President Joe Biden, meanwhile, urged federal lawmakers Tuesday to pass election reform, but stopped short of calling for elimination of the filibuster, which appears to be the only way to get a bill out of the U.S. Senate. Abbott has pledged to keep lawmakers in Austin until they pass his priority bills, so if Congress fails to act, then the trip to D.C. by Texas Democrats may have been in vain.

Monday evening, Texas House Democratic Caucus Chair Rep. Chris Turner, D-Grand Prairie, said Republican voter suppression efforts had reached a crisis point. "Republicans are rushing through new anti-voter bills in the House and the Senate, through marathon hearings over the weekend that lasted all night," Turner said. "[They're] ignoring the voices of the diverse [people] in Texas who are pleading with the Legislature and saying, 'Do not make it harder to vote in Texas,' which is the hardest state to vote in already."

In a Fox News hit Monday night, Abbott mocked the Democrats as sore losers, saying that extra money for property tax cuts and foster care – items thrown on his priority list to mask the more odious bills – were out the window with the Democrats' departure. "Isn't that the most un-Texan thing you've ever heard – Texans running from a fight?" Abbott said on The Ingraham Angle. "They're quitters. It's like during a football game or baseball game, taking their equipment when they're behind and just leaving the field."

Rep. Vikki Goodwin, D-Austin, wasn't buying Abbott's folksy Texas kitsch. "He says he's going to round us up, corral us and 'cabin' us, whatever that means," Goodwin said. "It's just threats until he gets his way. And that's not the way democracy works."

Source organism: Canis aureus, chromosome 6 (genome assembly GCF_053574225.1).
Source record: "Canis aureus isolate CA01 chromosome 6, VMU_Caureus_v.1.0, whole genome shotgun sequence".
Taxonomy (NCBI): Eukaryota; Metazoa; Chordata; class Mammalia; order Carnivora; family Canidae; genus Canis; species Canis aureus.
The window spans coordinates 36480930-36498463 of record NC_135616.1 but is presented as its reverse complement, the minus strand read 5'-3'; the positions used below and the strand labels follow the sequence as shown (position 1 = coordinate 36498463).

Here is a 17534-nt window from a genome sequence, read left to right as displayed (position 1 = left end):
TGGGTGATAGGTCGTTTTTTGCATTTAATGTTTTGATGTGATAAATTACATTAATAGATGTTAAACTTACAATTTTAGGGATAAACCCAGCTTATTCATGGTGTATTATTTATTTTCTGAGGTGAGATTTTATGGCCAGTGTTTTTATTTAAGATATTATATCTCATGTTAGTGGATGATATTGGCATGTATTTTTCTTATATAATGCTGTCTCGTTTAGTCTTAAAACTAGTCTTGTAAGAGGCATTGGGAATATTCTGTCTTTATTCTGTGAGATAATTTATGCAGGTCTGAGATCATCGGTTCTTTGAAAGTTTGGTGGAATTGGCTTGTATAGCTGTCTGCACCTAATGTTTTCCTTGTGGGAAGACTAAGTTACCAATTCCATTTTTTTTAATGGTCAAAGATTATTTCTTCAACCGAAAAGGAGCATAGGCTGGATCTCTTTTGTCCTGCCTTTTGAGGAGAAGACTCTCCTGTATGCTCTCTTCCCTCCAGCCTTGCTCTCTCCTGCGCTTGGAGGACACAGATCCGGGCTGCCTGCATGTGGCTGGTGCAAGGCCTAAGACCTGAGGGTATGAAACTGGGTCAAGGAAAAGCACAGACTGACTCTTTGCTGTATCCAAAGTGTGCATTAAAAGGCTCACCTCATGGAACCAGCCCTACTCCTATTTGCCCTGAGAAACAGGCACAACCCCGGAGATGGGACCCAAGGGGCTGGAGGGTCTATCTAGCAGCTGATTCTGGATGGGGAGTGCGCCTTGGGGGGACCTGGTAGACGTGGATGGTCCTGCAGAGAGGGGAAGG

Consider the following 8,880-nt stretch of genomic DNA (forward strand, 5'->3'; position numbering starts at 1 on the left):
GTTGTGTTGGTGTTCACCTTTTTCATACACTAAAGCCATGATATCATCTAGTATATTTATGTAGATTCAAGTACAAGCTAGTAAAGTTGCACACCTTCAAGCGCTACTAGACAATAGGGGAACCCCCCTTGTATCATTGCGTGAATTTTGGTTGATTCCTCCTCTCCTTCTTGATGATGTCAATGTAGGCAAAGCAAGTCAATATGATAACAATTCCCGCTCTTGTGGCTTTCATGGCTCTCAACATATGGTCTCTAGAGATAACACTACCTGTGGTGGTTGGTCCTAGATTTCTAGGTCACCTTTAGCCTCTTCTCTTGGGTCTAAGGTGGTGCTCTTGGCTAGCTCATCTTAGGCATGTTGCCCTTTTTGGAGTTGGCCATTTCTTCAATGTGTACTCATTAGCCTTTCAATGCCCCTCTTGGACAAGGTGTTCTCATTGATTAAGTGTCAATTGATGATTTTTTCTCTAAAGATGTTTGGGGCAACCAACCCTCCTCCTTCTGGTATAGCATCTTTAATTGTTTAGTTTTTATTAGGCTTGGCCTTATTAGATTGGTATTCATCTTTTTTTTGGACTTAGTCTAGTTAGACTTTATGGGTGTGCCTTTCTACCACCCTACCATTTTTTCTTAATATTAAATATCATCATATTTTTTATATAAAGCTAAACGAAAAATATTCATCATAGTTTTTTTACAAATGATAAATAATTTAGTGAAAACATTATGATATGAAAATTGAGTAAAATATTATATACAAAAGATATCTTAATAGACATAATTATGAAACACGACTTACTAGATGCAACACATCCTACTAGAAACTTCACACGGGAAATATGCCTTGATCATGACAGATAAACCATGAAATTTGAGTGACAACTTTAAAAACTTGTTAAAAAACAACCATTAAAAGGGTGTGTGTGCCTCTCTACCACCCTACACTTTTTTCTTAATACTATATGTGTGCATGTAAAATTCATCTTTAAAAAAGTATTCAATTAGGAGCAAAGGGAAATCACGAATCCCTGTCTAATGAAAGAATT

Among its sweeping changes, HB 3 would prohibit the drive-through and 24-hour voting options implemented by Harris County election officials in 2020. Those options were welcomed by voters, but Republicans say they are prone to fraud; in Nov. 2020, the Texas Supreme Court threw out a case from conservatives alleging drive-through voting was illegal. Proposed requirements for mail-in ballots would result in counties dumping ballots, according to Harris County Elections Administrator Isabel Longoria. But lawmakers may not remember that, because Longoria testified at 5am on Sunday.

According to CNN, 17 states have enacted 28 laws to make it tougher to vote since the 2020 election. Republicans bristle when Biden and Texas Democrats refer to the GOP's efforts as a "Jim Crow assault" or "Jim Crow 2.0." Rep. James Talarico, D-Round Rock, echoed that era in a tweet. "We left behind our families, our livelihoods, & our beloved Texas," Talarico wrote. "But our sacrifice is nothing compared to the sacrifices brave Americans have made throughout history to protect the sacred right to vote."

Despite Talarico's attempt to evoke civil rights history, it was a 12-pack of beer that grabbed the attention of some observers. A now-deleted tweet from Rep. Julie Johnson, D-Farmers Branch, showed a picture of smiling Democrats – with a seat reserved for 12 Miller Lites. U.S. Sen. John Cornyn seized on the viral tweet and mocked Democrats in a Tuesday morning floor speech.

"All eyes are now on Washington D.C.'s newest asylum seekers, the members of the Texas House of Representatives," Cornyn said. "Rather than do their jobs in Texas, yesterday House Democrats abandoned both our state and the millions of Texans that they represent. They got on two chartered jets, maskless, with at least one case of lite beer, and hopped on the jets to come to Washington, D.C."